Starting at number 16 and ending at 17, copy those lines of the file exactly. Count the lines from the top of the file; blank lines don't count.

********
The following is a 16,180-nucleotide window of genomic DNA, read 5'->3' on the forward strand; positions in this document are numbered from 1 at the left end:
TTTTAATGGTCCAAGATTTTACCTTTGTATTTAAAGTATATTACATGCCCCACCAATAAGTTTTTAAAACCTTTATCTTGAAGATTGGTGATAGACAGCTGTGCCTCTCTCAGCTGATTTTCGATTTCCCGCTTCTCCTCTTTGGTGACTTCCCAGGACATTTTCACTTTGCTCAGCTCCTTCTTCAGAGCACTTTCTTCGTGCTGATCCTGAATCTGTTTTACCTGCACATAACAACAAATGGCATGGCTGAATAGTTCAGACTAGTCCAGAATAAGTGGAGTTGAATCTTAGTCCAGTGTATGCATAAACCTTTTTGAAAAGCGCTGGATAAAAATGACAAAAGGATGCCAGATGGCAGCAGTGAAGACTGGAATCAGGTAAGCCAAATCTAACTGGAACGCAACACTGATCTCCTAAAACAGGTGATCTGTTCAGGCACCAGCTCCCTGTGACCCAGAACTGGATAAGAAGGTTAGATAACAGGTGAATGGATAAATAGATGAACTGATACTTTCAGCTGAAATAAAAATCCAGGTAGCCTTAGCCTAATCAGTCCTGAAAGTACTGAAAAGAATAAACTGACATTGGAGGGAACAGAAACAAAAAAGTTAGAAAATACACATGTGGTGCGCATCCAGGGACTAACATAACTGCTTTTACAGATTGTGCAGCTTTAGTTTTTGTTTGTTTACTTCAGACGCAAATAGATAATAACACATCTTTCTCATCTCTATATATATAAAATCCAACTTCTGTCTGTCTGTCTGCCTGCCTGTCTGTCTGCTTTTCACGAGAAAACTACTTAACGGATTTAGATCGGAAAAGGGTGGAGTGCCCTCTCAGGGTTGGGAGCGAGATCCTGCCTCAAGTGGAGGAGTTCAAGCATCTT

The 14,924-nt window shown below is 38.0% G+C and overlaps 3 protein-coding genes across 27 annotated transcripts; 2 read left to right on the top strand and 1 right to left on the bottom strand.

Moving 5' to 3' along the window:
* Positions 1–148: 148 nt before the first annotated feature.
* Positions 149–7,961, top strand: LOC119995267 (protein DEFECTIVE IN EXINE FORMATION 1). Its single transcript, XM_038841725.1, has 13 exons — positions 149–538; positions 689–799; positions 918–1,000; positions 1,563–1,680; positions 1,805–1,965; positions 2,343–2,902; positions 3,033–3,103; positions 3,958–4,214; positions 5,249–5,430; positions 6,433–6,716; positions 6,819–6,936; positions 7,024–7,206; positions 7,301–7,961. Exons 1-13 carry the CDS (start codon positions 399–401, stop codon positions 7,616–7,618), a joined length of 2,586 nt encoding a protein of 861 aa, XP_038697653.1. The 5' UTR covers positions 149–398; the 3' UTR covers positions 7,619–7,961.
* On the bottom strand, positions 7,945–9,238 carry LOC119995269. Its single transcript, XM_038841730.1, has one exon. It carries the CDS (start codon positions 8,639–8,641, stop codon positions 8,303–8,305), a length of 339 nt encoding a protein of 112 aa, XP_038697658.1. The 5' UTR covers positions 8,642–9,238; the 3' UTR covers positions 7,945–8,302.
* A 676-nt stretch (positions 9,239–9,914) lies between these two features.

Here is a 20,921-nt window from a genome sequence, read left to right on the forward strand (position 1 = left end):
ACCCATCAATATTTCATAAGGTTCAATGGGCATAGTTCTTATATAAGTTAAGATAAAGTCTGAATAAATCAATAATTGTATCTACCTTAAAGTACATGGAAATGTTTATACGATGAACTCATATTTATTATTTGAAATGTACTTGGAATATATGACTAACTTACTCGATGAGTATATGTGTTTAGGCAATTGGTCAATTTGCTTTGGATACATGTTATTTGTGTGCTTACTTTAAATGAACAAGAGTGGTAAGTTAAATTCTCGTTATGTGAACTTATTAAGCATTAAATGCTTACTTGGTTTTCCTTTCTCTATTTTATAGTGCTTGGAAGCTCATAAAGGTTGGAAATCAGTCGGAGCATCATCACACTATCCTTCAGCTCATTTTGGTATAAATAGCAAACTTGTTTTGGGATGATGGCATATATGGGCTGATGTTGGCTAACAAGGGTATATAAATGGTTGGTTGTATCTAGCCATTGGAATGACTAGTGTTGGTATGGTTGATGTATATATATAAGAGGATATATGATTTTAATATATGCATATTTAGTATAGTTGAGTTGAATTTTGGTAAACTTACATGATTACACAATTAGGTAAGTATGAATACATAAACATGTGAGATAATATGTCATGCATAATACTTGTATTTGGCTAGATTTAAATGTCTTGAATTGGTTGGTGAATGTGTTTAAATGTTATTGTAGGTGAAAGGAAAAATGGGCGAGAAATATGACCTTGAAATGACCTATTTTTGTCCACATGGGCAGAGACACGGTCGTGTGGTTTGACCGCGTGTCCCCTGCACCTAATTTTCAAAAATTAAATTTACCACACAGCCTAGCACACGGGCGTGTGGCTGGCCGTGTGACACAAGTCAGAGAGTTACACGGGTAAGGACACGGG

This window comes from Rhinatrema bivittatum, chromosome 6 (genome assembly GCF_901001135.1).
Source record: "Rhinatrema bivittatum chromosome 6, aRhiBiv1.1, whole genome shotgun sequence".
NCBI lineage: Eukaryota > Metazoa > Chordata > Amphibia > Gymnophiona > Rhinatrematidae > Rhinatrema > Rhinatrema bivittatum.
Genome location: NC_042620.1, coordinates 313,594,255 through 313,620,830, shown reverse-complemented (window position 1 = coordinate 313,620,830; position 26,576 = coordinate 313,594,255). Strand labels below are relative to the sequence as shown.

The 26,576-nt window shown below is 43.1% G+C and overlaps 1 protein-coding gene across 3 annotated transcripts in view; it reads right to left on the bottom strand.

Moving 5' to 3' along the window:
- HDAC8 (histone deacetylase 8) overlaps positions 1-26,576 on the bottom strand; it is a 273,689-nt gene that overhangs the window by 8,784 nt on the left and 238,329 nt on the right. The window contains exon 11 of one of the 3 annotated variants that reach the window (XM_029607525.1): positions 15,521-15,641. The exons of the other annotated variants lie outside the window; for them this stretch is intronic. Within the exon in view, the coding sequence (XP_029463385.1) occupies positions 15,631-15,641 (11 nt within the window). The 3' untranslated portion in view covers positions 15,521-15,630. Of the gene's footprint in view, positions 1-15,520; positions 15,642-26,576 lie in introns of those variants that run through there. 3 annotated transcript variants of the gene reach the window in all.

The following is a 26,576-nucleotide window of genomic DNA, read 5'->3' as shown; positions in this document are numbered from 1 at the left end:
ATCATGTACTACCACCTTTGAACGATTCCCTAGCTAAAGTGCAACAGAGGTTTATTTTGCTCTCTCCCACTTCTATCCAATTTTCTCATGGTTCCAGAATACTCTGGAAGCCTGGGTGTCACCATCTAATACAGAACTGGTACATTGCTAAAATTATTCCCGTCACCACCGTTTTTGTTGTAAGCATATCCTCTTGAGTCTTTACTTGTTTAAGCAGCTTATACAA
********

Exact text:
Moving 5' to 3' along the window:
- HDAC8 (histone deacetylase 8) overlaps positions 1-26,576 on the bottom strand; it is a 273,689-nt gene that overhangs the window by 8,784 nt on the left and 238,329 nt on the right. The window contains exon 11 of one of the 3 annotated variants that reach the window (XM_029607525.1): positions 15,521-15,641. The exons of the other annotated variants lie outside the window; for them this stretch is intronic. Within the exon in view, the coding sequence (XP_029463385.1) occupies positions 15,631-15,641 (11 nt within the window). The 3' untranslated portion in view covers positions 15,521-15,630. Of the gene's footprint in view, positions 1-15,520; positions 15,642-26,576 lie in introns of those variants that run through there. 3 annotated transcript variants of the gene reach the window in all.